Not a security risk, but worrying: this is how the International Atomic Energy Agency assesses the substances in the hands of Islamists in Iraq.
Burned-out police car in Mosul: IS has taken control of the northern city Image: reuters
Islamist insurgents in Iraq have taken possession of nuclear materials, according to government figures. According to the International Atomic Energy Agency (IAEA), however, the low-level radioactive substances probably do not pose a major security risk.
Nevertheless, such a case is always worrying, the UN agency said Thursday. According to Iraq, nearly 40 kilograms of uranium mixtures from the University of Mosul ended up in the hands of "terrorists."
Iraq’s U.N. Ambassador Mohamed Ali Alhakim called on the international community to help in a letter to Secretary-General Ban Ki-moon. He said the threat of the material "being used by terrorists in Iraq or elsewhere" must be averted. It "may be used to manufacture weapons of mass destruction" or even smuggled out of Iraq, the ambassador warned.
The U.N. nuclear agency IAEA initially did not share that view. Based on initial reports, it believes the material is only slightly enriched and poses no risk in terms of safety or nuclear proliferation, a spokeswoman said.
U.S. government sources also said that the materials probably did not contain enriched uranium and therefore could hardly be used to build weapons. The material is also not good enough for a so-called dirty bomb, former IAEA inspector Olli Heinonen told the reuters news agency. Such a weapon releases radioactive material with a conventional explosive device.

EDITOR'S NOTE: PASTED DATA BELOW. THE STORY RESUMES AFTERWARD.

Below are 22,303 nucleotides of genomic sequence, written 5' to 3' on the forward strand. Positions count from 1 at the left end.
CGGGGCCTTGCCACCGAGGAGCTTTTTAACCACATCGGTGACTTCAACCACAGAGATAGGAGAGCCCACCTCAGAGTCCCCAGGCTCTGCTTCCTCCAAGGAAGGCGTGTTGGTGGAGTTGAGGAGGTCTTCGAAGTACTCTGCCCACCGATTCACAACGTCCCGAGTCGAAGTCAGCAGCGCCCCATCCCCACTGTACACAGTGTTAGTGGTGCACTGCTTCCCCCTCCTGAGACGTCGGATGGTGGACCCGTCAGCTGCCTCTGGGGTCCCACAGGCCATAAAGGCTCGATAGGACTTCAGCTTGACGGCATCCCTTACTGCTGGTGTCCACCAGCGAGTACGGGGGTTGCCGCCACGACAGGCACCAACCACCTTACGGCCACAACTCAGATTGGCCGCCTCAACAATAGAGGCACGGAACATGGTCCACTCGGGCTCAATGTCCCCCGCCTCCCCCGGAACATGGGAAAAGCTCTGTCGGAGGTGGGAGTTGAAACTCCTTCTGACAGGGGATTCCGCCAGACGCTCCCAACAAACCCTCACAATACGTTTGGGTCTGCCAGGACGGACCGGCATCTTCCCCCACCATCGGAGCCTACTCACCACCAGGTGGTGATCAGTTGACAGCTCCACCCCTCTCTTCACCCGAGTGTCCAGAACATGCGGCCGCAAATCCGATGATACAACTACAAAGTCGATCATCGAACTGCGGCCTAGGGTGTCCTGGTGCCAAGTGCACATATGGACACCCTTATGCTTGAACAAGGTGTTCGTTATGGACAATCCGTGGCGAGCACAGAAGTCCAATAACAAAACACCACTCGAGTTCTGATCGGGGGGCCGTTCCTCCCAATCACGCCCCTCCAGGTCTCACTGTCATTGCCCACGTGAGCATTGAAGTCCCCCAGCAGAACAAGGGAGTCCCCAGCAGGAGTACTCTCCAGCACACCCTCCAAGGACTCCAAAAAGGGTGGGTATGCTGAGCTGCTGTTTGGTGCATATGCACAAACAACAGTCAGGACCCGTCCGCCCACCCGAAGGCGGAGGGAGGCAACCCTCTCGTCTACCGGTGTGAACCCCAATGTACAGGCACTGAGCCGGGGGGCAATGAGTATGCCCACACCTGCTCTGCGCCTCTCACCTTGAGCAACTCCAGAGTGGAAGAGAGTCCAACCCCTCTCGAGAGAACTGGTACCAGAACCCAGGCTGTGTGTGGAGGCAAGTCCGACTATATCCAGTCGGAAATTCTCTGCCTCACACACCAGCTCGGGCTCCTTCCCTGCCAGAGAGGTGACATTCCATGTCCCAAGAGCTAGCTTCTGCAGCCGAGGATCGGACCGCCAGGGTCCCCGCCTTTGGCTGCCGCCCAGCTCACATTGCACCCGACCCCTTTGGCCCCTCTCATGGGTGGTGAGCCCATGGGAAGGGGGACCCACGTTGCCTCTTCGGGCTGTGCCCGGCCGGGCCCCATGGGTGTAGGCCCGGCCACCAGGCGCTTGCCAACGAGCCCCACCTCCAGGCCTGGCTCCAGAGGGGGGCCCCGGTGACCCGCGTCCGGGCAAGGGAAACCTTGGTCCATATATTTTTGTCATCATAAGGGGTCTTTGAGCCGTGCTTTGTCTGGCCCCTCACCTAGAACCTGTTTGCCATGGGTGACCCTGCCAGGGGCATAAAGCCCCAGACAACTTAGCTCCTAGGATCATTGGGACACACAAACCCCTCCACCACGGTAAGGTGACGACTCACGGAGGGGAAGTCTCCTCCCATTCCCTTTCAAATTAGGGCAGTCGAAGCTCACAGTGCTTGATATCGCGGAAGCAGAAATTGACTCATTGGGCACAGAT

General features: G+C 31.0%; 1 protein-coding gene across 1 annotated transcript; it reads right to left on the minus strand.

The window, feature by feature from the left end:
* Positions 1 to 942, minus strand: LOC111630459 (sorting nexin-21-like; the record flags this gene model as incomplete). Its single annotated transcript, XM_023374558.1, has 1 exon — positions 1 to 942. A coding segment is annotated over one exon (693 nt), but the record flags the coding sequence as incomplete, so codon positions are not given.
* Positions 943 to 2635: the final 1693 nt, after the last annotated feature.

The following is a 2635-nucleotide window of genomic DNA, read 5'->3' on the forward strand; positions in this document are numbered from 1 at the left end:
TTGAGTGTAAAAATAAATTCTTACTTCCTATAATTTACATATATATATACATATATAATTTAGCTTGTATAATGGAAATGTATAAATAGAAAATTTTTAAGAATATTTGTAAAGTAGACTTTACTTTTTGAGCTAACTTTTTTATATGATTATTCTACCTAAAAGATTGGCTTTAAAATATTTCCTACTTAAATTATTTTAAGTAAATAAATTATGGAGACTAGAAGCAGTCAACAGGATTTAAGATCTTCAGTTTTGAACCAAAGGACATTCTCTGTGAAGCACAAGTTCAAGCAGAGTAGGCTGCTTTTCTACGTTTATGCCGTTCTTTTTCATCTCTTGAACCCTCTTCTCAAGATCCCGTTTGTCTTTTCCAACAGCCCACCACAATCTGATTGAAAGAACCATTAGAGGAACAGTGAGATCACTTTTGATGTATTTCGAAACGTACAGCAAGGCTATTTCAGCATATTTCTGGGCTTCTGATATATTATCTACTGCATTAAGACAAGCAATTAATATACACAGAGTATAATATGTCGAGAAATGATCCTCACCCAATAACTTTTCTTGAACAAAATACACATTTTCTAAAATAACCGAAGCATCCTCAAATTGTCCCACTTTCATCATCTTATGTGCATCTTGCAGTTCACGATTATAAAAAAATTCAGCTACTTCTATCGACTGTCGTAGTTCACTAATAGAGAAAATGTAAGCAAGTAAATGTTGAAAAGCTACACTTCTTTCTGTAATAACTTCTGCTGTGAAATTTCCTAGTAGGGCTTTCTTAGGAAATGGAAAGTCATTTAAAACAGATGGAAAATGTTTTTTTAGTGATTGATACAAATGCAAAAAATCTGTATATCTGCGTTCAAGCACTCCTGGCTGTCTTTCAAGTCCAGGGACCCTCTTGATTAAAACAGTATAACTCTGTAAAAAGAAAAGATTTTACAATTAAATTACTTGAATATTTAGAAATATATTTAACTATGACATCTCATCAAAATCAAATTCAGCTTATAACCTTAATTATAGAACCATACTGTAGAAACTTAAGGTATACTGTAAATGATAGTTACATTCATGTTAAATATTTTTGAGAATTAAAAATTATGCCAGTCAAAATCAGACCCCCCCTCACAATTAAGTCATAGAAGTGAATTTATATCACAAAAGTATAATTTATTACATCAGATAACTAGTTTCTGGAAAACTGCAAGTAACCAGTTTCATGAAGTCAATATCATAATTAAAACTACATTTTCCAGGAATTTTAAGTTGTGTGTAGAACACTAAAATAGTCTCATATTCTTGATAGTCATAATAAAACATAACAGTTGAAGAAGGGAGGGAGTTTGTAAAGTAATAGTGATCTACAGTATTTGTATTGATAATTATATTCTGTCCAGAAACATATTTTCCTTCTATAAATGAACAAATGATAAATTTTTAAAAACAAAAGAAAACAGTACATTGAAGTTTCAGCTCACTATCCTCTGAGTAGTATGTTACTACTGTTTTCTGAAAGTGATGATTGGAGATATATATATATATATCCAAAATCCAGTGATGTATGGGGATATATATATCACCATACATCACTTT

Radical Sunnis of the Islamic State group have overrun Mosul in their offensive. Just days ago, the government admitted it had lost control of a chemical weapons stockpile to the Sunni rebels. Meanwhile, rifts between Iraqi Kurds and the Shiite-dominated government in Baghdad have continued to deepen.
Kurdish ministers in Prime Minister Nuri al-Maliki’s interim government announced they would stay away from weekly cabinet meetings. They said this was in response to the head of government’s claim the previous day that the Kurdish town of Ebril had become a stronghold of the radical Sunni group Islamic State. However, a Kurdish representative said they had explicitly not left the government.
Cargo flights canceled
A few hours later, reuters learned from the head of the Iraqi Air Traffic Control Authority, Nasser Bander, that all cargo flights to Erbil and the second-largest Kurdish city of Sulaymaniyah were canceled until further notice. Passenger traffic was not affected, he said.
Islamic State has taken control of large swaths of territory in recent weeks. Iraq now threatens to break up into three regions: The autonomous Kurdish region in the north, a Shiite part in the south still under the control of the central government, and the territory of the radical Sunni Islamic State, which has declared a transnational caliphate in Iraq and neighboring Syria.
The Kurds are also showing signs of secession. The head of the autonomy government, Massud Barsani, called on parliament last week to prepare for a referendum on independence. The ethnic group’s well-organized militia has taken control in places in northern Iraq abandoned by central government security forces during the fighting against the Islamists. These include, in particular, the oil city of Kirkuk.